TOBAGONIANS can expect a ten per cent reduction in serious crimes over the coming months, says newly-appointed ACP for Tobago Collis Hazel.
Hazel said he intends to meet his target by merging community policing with crime-fighting tactics.
Hazel became ACP of the Eastern and Tobago divisions on April 13. And as head of the Eastern Division, he intends to address issues of gangs, illegal mining and murders.
So far in 2023, Tobago has had four murders. On average, Hazel said Tobago has had ten murders per year over the last decade.
For this year, the first murder occurred on February 9 when gunmen killed Nigel Sandy, alias Pahjoe, an evaluator at the THA Division of Health, Wellness and Social Protection, near his Shelbourne Street, Plymouth, home.
The island recorded its second murder in March after a passer-by found the body of Rishi Renny Khodai, 39, of Arnos Vale Road, Plymouth, on Golden Grove Road, Canaan.
Tobago’s third murder victim, Moruga resident Alex Anthony Cooper, was found dead with gunshot wounds in a drain at Glen Road, on April 9. A couple was held shortly after the crime. The woman was released and the man, Akiel Grant, 27, unemployed, of Glen Road, was charged for Cooper's murder.
One day before that murder, Lynch Bovell, 49, of Sesame Street, Bethel, was shot by gunmen. He died at the Scarborough General Hospital on April 11.
In a sit-down interview on April 19, at the Riverside Plaza, Port of Spain, Hazel told Sunday Newsday under his direction, police will be coming strong with persistence and visibility “to ensure we attack the crown of where the problem exists. We are not a soft target.”
He plans to bring a type of leadership style that motivates and encourages his officers.
With an open-door policy, Hazel also hopes to foster a closer relationship with the business community, private security services and the Tobago House of Assembly.
“My first move is to get a good assessment. I need to establish a strong stakeholder analysis. Some people feel the police can do it alone, but the police cannot. We are going to make sure we work with the stakeholders so that we understand each other and we can work mutually to solving problems.”
In Tobago, Hazel said he has noticed only a small group of people are causing trouble.
“We are going to the root of Tobago’s problem. We have been enslaving ourselves in our home rather than working mutually with others to fight against the few. We just need to unite.
“But, admittedly, I must say we have to build trust. So it’s not going to be any honeymoon for me with anybody who (is) not trustworthy and are not committed to their oath of office.”
Hazel said it irks him when police officers in Tobago are not held accountable for low productivity.
“We need to put officers to work. People make reports and there’s no feedback, victimisation, people are waiting, asking...We need to get people to work, and to do that we need to motivate people and hold our superintendent and senior superintendent accountable.”
In the past Hazel, who led the Roxborough Police Youth Club for many years, was criticised for publicly expressing his political views in Tobago. Now that he’s in charge of the Tobago division he assured the public he will work without political interference.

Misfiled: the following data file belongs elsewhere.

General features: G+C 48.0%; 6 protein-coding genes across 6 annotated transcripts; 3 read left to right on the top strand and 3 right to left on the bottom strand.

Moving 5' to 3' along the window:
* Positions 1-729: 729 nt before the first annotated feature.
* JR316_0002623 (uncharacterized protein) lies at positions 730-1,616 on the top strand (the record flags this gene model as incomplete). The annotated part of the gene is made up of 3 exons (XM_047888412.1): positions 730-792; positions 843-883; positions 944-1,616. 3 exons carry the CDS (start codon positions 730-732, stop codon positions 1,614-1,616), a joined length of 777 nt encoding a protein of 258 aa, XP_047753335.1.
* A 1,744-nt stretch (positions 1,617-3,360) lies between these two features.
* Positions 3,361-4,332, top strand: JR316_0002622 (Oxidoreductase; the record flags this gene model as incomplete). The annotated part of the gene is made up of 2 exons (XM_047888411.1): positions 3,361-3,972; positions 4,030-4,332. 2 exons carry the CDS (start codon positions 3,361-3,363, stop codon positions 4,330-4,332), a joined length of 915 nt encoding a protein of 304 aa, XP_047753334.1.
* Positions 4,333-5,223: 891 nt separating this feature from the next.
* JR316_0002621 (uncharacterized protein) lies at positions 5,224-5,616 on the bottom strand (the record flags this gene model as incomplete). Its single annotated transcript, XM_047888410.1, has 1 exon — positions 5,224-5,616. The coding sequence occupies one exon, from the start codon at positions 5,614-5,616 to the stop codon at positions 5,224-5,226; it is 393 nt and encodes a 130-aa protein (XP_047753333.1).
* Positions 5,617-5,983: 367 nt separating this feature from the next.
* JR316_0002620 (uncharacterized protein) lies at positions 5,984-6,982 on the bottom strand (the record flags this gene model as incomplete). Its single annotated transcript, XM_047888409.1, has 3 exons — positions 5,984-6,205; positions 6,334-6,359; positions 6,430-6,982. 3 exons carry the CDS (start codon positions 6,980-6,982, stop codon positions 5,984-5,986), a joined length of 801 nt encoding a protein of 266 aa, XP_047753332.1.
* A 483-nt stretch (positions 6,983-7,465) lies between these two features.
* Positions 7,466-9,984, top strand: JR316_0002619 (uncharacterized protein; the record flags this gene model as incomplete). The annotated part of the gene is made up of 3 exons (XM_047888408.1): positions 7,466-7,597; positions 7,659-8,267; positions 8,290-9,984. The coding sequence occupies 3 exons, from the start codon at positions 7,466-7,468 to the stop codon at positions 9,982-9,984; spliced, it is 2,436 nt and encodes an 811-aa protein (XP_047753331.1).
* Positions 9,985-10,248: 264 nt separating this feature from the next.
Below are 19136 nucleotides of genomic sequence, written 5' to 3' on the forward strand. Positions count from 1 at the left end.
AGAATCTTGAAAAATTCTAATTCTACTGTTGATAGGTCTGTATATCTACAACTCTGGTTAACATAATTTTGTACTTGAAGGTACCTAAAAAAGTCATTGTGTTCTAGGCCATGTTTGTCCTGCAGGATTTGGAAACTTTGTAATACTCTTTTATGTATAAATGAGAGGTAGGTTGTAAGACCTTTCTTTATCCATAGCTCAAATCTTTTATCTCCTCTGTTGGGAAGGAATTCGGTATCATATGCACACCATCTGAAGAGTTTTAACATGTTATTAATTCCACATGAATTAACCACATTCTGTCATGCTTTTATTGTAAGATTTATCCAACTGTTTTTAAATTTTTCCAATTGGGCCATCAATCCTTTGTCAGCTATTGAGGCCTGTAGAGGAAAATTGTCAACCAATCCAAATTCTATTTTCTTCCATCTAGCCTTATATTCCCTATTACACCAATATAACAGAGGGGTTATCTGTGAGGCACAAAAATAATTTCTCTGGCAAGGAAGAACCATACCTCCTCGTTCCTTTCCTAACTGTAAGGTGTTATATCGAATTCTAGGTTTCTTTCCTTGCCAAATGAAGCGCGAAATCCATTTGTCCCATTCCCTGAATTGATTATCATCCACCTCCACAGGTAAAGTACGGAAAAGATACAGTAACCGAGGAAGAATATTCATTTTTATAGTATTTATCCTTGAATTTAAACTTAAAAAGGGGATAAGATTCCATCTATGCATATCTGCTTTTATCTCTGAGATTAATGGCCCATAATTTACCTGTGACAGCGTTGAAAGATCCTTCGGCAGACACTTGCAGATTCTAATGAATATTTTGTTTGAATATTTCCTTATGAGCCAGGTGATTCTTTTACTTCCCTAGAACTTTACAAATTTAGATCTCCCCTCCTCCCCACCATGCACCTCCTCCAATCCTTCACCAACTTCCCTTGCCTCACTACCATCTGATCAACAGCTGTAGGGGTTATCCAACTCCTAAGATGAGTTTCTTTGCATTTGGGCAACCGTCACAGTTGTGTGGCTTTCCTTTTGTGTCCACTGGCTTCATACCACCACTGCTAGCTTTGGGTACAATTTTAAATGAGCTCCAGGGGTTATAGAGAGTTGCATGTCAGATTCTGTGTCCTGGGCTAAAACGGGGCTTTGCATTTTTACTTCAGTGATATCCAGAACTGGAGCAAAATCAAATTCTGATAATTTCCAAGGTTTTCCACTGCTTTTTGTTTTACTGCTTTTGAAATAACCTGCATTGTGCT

“I have been friends with people of all political persuasions, and I make no apology for that, because if you work with a community you have to relate with them to get the resources to help your community. I rubbish the whole idea of affiliation...I take my oath of office seriously, and in so doing I’m prepared to work legally and lawfully with those will to work with the police.”
One other measure he plans to enforce among his officers is the use of body cameras.
He has also made asked for a batch of Trinidad officers to be stationed in Tobago to help improve the quality of policing on the island.
“There are too many Tobago police officers in Tobago, and so there needs to be a new breed of other people coming from Trinidad and that’s the justice other people have been crying out for. We don’t want nepotism, favouritism, kinship and friendship. We want to be able to ensure when people come to our police station to make reports, they can be confident of themselves that we are prepared that there can be justice.”
He said as soon as the resources become available he "would like a shuffle in the pack."
“What is required is the management of the resources. It’s a combination of us crafting a plan so that we don’t have duplicitation of what we are going to do.”
During his tenure there will be a targeted focus on tourism-oriented policing, money laundering, traffic violations, larceny, drug trafficking, gangs and illegal firearms.
“We need to follow the money where it is. So emphasis will be placed on that as well. In terms of where our detection is going to come about in terms of focusing – intelligence-led driven investigations – we are going to be organising in our Compstat model (a crime and analysis projection system) in terms of how we treat with different operations.”
In the coming month, the Tobago police division will be pumping resources into the growing inter-island illegal trade in stolen livestock.
“A lot of the trade that happens is praedial larceny via the inter-island ferry. Trinidad continues to support the Tobago population in sheep and goat farming and they come often to buy: that's one of the things that we could say that Tobago exports.
“But it is always at our risk, where people coming here stealing people's animals and selling it. We have gone so much now where there are any dealing with the carcass and not only that, they are taking the live animal and slaughtering them in Tobago and bringing them to Trinidad in buckets. And therefore if we don’t deal with this urgently, we will certainly have a problem.”